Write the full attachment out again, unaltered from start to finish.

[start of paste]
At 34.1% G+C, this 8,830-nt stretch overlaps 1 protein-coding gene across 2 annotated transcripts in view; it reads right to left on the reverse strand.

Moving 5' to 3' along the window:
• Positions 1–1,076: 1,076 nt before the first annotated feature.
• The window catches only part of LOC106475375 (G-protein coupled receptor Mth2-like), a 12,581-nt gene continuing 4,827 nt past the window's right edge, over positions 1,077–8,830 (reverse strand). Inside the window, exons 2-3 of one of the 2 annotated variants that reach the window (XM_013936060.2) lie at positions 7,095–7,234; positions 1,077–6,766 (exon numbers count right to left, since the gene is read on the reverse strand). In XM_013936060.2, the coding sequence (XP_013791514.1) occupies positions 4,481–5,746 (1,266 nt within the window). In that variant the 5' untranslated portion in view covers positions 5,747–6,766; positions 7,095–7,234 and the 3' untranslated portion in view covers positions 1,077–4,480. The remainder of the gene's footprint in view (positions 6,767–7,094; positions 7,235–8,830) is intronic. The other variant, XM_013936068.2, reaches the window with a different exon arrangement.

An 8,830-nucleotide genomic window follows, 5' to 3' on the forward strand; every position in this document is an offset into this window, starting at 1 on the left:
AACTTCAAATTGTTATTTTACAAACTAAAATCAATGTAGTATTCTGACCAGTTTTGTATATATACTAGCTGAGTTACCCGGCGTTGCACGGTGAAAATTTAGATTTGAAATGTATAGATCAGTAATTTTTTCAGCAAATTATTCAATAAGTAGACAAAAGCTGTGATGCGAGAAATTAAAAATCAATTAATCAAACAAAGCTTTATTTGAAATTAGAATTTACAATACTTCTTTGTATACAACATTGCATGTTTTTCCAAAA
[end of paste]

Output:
At 34.1% G+C, this 8,830-nt stretch overlaps 1 protein-coding gene across 2 annotated transcripts in view; it reads right to left on the reverse strand.

Moving 5' to 3' along the window:
• Positions 1–1,076: 1,076 nt before the first annotated feature.
• The window catches only part of LOC106475375 (G-protein coupled receptor Mth2-like), a 12,581-nt gene continuing 4,827 nt past the window's right edge, over positions 1,077–8,830 (reverse strand). Inside the window, exons 2-3 of one of the 2 annotated variants that reach the window (XM_013936060.2) lie at positions 7,095–7,234; positions 1,077–6,766 (exon numbers count right to left, since the gene is read on the reverse strand). In XM_013936060.2, the coding sequence (XP_013791514.1) occupies positions 4,481–5,746 (1,266 nt within the window). In that variant the 5' untranslated portion in view covers positions 5,747–6,766; positions 7,095–7,234 and the 3' untranslated portion in view covers positions 1,077–4,480. The remainder of the gene's footprint in view (positions 6,767–7,094; positions 7,235–8,830) is intronic. The other variant, XM_013936068.2, reaches the window with a different exon arrangement.

An 8,830-nucleotide genomic window follows, 5' to 3' on the forward strand; every position in this document is an offset into this window, starting at 1 on the left:
AACTTCAAATTGTTATTTTACAAACTAAAATCAATGTAGTATTCTGACCAGTTTTGTATATATACTAGCTGAGTTACCCGGCGTTGCACGGTGAAAATTTAGATTTGAAATGTATAGATCAGTAATTTTTTCAGCAAATTATTCAATAAGTAGACAAAAGCTGTGATGCGAGAAATTAAAAATCAATTAATCAAACAAAGCTTTATTTGAAATTAGAATTTACAATACTTCTTTGTATACAACATTGCATGTTTTTCCAAAA